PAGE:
Feature groups are sets of features whose spatial arrangements indicate they were part of a single structure (e.g., structural postholes, subfloor pits, hearth, or palisade) or landscape element (e.g. postholes that comprise a fencerow). Feature Groups assigned by DAACS have an FG-prefix, which precedes the number (i.e., FG01 equals Feature Group 1).
|323-C, 325-C-F19, 327-C-F19, 332-C, F19
|320-C-F18, 321-C-F18, 324-C-F18, 328-C-F18, 329-C-F18, F18
DAACS Seriation Method
DAACS staff aim to produce a seriation-based chronology for each site using the same methods (see Neiman, Galle, and Wheeler 2003 for technical details). The use of common methods for all sites in the archive is designed to increase comparability among temporal phases at different sites. The methods they produced are summarized below. Archive users may also use the Mean Ceramic Date queries provided on the Query the Database section of this website to calculate MCDs for individual contexts or features.
Only assemblages from features or stratigraphic groups with more than five ceramic sherds are included in these ceramic-based seriations. DAACS has currently been unable to produce a statistically significant seriation-based chronology for the Silver Bluff site; however, the site-wide Mean Ceramic Date and the BLUE MCD, which gives less influence to ceramic types with long manufacturing spans, point to the occupation’s temporal placement as the second quarter of the eighteenth century. Two other measures that are less sensitive to excavation errors and taphonomic processes that might introduce a small amount of anomalously late material into an assemblage were used. They are TPQp90 and TPQp95. The TPQp95 of 1762 provides a robust estimate of the site’s TPQ based on the 95th percentile of the beginning manufacturing dates for all the artifacts comprising the assemblage. The TPQp90 of 1720 provides a more robust estimate of the site’s TPQ based on the 90th percentile of the beginning manufacturing dates for all the artifacts comprising the assemblage.
Artifact data from additional excavation units at Silver Bluff are still being entered into DAACS. Once the data entry has been completed, DAACS staff will attempt to phase the site once again using seriation-based correspondence analysis.
Silver Bluff Mean Ceramic Dates and TPQs
Silver Bluff Harris Matrix
The Harris Matrix summarizes stratigraphic relationships among excavated contexts and groups of contexts that DAACS staff have identified as part of the same stratigraphic group. Stratigraphic groups and contexts are represented as boxes. Lines that connect these boxes represent temporal relationships implied by the site’s stratification, as recorded by the site’s excavators (Harris 1979).
Stratigraphic groups representing multiple contexts are identified on the diagram by their numeric designations (e.g., SG01) followed by the feature number. Contexts that could not be assigned to stratigraphic groups are identified by their individual context numbers (e.g., 321-C). Contexts and stratigraphic groups that are associated with features are identified on the diagram by the stratigraphic group, followed by the feature number (e.g., SG01: F18).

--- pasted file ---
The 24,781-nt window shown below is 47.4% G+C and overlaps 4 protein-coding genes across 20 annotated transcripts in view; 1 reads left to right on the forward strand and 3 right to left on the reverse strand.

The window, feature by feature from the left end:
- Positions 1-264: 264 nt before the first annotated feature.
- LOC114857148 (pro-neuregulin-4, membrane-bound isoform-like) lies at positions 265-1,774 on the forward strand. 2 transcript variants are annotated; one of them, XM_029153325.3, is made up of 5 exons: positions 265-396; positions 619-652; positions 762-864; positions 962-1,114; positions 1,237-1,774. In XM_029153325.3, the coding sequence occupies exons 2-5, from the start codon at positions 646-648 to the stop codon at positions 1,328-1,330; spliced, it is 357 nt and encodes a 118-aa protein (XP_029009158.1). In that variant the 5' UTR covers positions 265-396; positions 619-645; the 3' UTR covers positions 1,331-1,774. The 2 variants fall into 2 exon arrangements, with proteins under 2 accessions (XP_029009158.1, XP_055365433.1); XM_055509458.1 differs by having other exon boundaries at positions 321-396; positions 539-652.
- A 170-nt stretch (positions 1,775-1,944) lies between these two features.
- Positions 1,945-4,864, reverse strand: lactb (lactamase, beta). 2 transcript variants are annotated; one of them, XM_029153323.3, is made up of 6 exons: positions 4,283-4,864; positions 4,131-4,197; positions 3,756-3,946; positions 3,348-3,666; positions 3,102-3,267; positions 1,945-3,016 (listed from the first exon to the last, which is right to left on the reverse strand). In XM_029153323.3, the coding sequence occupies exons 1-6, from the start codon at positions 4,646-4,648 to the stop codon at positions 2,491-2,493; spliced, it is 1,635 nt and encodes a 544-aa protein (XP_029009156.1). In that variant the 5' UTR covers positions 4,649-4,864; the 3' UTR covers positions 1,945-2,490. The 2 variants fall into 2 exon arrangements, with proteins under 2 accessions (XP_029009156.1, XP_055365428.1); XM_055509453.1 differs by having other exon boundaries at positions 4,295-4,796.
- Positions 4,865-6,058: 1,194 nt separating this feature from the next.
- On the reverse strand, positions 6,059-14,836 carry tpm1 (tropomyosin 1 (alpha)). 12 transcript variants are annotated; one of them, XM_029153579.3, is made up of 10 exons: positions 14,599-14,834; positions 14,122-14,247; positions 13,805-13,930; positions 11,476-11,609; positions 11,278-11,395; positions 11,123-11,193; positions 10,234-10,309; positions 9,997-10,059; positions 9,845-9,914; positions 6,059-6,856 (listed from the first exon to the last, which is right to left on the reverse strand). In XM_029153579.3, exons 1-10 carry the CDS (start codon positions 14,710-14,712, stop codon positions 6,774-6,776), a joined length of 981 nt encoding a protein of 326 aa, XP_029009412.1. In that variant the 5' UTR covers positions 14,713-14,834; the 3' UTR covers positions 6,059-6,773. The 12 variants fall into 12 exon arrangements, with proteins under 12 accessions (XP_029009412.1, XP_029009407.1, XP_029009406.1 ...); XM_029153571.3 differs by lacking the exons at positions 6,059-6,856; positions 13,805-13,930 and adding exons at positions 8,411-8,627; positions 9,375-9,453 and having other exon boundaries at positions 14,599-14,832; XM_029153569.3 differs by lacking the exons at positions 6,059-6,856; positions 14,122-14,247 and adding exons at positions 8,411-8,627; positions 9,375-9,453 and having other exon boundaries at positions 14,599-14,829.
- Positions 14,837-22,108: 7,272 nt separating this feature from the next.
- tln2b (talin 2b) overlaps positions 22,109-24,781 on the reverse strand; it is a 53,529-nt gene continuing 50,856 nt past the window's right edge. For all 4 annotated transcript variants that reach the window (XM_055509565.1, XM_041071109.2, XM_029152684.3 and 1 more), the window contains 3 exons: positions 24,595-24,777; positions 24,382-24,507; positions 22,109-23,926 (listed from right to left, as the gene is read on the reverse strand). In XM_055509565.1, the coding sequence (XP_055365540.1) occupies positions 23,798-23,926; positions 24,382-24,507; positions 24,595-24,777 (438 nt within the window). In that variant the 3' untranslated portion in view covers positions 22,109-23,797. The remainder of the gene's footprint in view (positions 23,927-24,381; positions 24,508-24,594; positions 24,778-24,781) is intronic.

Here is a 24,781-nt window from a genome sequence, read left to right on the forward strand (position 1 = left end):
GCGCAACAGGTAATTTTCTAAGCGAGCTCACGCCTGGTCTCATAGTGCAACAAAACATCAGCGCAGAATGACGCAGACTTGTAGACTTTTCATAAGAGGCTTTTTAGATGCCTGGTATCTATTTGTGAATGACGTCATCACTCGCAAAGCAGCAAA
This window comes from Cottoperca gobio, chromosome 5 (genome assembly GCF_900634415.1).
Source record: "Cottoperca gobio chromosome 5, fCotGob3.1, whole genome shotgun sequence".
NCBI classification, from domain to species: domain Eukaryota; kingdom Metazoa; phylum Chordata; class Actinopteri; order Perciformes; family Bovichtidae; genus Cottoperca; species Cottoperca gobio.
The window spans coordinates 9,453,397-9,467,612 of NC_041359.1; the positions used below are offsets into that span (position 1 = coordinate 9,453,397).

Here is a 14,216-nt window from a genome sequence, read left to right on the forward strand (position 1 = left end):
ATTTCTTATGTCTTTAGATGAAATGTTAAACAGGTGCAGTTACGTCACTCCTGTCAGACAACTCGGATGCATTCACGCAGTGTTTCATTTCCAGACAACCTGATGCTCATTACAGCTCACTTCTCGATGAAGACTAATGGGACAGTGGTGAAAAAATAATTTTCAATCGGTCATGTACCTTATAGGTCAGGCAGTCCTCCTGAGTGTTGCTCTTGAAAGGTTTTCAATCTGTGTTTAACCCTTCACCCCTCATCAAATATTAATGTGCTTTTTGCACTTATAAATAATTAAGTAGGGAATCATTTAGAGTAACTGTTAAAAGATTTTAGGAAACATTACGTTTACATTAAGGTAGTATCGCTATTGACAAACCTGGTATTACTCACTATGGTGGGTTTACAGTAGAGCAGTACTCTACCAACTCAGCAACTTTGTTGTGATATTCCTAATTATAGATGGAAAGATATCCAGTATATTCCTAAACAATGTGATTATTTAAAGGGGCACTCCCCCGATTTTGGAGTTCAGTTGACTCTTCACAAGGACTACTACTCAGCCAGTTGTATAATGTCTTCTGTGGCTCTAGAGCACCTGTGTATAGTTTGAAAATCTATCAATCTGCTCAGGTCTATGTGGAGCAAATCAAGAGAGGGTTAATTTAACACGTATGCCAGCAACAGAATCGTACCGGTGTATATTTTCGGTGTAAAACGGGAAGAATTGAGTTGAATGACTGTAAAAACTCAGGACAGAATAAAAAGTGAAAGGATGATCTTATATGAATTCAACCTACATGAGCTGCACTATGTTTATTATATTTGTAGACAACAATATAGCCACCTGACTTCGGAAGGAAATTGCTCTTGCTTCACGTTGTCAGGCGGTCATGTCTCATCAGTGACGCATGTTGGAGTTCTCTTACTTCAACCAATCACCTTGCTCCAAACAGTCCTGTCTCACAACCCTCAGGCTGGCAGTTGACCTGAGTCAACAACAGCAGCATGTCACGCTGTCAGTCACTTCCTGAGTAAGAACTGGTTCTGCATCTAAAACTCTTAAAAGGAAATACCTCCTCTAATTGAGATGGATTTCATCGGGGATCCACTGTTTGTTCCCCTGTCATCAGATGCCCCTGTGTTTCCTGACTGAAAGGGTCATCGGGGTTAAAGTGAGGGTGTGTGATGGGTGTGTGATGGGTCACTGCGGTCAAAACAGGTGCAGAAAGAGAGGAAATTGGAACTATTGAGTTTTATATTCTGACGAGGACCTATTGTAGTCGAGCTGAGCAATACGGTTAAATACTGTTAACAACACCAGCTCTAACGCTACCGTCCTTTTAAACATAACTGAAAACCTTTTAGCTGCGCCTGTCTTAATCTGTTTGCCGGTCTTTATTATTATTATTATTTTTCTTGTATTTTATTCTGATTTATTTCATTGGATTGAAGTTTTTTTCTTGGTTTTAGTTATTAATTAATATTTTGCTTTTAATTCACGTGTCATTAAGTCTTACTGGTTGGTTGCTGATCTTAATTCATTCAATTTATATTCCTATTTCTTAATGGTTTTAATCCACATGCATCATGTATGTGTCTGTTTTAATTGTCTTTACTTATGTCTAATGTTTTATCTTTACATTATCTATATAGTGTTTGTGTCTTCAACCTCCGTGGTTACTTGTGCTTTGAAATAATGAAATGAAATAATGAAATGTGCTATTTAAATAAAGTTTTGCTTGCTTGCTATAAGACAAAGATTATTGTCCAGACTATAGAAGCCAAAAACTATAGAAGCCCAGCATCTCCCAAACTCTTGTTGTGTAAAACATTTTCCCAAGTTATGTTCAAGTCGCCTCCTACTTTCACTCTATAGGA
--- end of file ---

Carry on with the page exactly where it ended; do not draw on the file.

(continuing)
This Harris Matrix is based on data regarding stratigraphic relationships recorded among contexts in the DAACS database and was drawn with the ArchEd application. See http://www.ads.tuwien.ac.at/arched/index.html.
See Silver Bluff Chronology for stratigraphic and phase information.
For a printable version, download the Harris Matrix [PDF].
CAD site plan in DXF format, compiled by DAACS.
Forehand, Tammy R., Mark Groover , David C. Crass , and Robert Moon
2004. Bridging the Gap Between Archaeologists and the Public: Excavations at Silver Bluff Plantation, the George Galphin Site, Early Georgia 32:51-73.
Forehand, Tammy R., and Mark Groover
1999 SRARP Field School at Galphin’s Trading Post on Silver Bluff Plantation., Legacy 4:32-33.
Forehand, Tammy R.
2004 Archaeological Field Records for Silver Bluff On file at the Savannah River Archaeological Research Program, New Ellenton, South Carolina.
Hamer, Friedrich Peter
1982 Indian Traders, Land and Power: Comparative Study of George Galphin on the Southern Frontier and Three Northern Traders M.A. Thesis, Department of History, University of South Carolina, Columbia.
Harris, Edward C.
1979 Principles of Archaeological Stratigraphy. Academic Press, London, England.
Neiman, Fraser D., Jillian E. Galle , and Derek Wheeler
2003 Chronological Inference and DAACS. Unpublished paper presented at the annual meeting of the Society for Historical Archaeology, Providence, Rhode Island. On file at the Department of Archaeology, Thomas Jefferson Foundation, Charlottesville, Virginia.
Ramenofsky, Ann , Fraser D. Neiman , and Christopher Pierce
2009 Measuring Time, Population, And Residential Mobility From The Surface at San Marcos Pueblo, North Central New Mexico. American Antiquity, 74(3): 505-530.
Scurry, James D., J. Walter Joseph , and Fritz Hammer
1980 Initial Archaeological Investigations at Silver Bluff Plantation Aiken County, South Carolina. SCIAA Research Manuscript Series 168, Institute of Archaeology and Anthropology, University of South Carolina, Columbia.
Abbeville County Registry of Probate
1776 Will of George Galphin, Box 40 Pack 898. Abbeville, South Carolina.